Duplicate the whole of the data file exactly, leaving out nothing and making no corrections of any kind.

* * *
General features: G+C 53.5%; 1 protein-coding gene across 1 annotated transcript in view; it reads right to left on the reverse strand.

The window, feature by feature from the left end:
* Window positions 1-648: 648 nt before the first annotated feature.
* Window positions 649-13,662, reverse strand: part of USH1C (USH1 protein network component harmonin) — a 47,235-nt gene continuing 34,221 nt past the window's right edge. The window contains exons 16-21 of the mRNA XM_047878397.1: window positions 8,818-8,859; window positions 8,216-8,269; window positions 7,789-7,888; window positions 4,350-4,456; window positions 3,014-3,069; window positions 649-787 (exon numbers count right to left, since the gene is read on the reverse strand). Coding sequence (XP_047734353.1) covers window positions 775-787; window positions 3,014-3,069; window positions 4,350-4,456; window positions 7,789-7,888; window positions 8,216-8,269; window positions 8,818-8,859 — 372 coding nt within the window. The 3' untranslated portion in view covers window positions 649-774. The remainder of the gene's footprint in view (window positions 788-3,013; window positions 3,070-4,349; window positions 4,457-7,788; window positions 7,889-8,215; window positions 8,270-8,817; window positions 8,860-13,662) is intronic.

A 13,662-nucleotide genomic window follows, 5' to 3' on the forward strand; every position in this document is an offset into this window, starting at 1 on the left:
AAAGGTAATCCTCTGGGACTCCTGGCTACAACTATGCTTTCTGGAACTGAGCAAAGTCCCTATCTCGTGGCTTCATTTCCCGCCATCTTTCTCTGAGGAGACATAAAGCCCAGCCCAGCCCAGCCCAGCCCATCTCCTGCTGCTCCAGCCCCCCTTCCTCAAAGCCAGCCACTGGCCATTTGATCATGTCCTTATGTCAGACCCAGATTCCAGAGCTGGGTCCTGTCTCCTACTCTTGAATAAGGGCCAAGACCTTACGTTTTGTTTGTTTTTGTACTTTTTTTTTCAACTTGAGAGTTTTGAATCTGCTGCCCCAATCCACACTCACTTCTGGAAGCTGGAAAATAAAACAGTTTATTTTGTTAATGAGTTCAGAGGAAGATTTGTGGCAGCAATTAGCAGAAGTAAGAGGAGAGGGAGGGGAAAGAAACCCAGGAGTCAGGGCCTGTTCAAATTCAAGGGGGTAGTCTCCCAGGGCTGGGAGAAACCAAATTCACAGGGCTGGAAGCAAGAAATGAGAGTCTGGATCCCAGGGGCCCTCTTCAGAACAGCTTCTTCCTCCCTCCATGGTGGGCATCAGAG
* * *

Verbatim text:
General features: G+C 53.5%; 1 protein-coding gene across 1 annotated transcript in view; it reads right to left on the reverse strand.

The window, feature by feature from the left end:
* Window positions 1-648: 648 nt before the first annotated feature.
* Window positions 649-13,662, reverse strand: part of USH1C (USH1 protein network component harmonin) — a 47,235-nt gene continuing 34,221 nt past the window's right edge. The window contains exons 16-21 of the mRNA XM_047878397.1: window positions 8,818-8,859; window positions 8,216-8,269; window positions 7,789-7,888; window positions 4,350-4,456; window positions 3,014-3,069; window positions 649-787 (exon numbers count right to left, since the gene is read on the reverse strand). Coding sequence (XP_047734353.1) covers window positions 775-787; window positions 3,014-3,069; window positions 4,350-4,456; window positions 7,789-7,888; window positions 8,216-8,269; window positions 8,818-8,859 — 372 coding nt within the window. The 3' untranslated portion in view covers window positions 649-774. The remainder of the gene's footprint in view (window positions 788-3,013; window positions 3,070-4,349; window positions 4,457-7,788; window positions 7,889-8,215; window positions 8,270-8,817; window positions 8,860-13,662) is intronic.

A 13,662-nucleotide genomic window follows, 5' to 3' on the forward strand; every position in this document is an offset into this window, starting at 1 on the left:
AAAGGTAATCCTCTGGGACTCCTGGCTACAACTATGCTTTCTGGAACTGAGCAAAGTCCCTATCTCGTGGCTTCATTTCCCGCCATCTTTCTCTGAGGAGACATAAAGCCCAGCCCAGCCCAGCCCAGCCCATCTCCTGCTGCTCCAGCCCCCCTTCCTCAAAGCCAGCCACTGGCCATTTGATCATGTCCTTATGTCAGACCCAGATTCCAGAGCTGGGTCCTGTCTCCTACTCTTGAATAAGGGCCAAGACCTTACGTTTTGTTTGTTTTTGTACTTTTTTTTTCAACTTGAGAGTTTTGAATCTGCTGCCCCAATCCACACTCACTTCTGGAAGCTGGAAAATAAAACAGTTTATTTTGTTAATGAGTTCAGAGGAAGATTTGTGGCAGCAATTAGCAGAAGTAAGAGGAGAGGGAGGGGAAAGAAACCCAGGAGTCAGGGCCTGTTCAAATTCAAGGGGGTAGTCTCCCAGGGCTGGGAGAAACCAAATTCACAGGGCTGGAAGCAAGAAATGAGAGTCTGGATCCCAGGGGCCCTCTTCAGAACAGCTTCTTCCTCCCTCCATGGTGGGCATCAGAG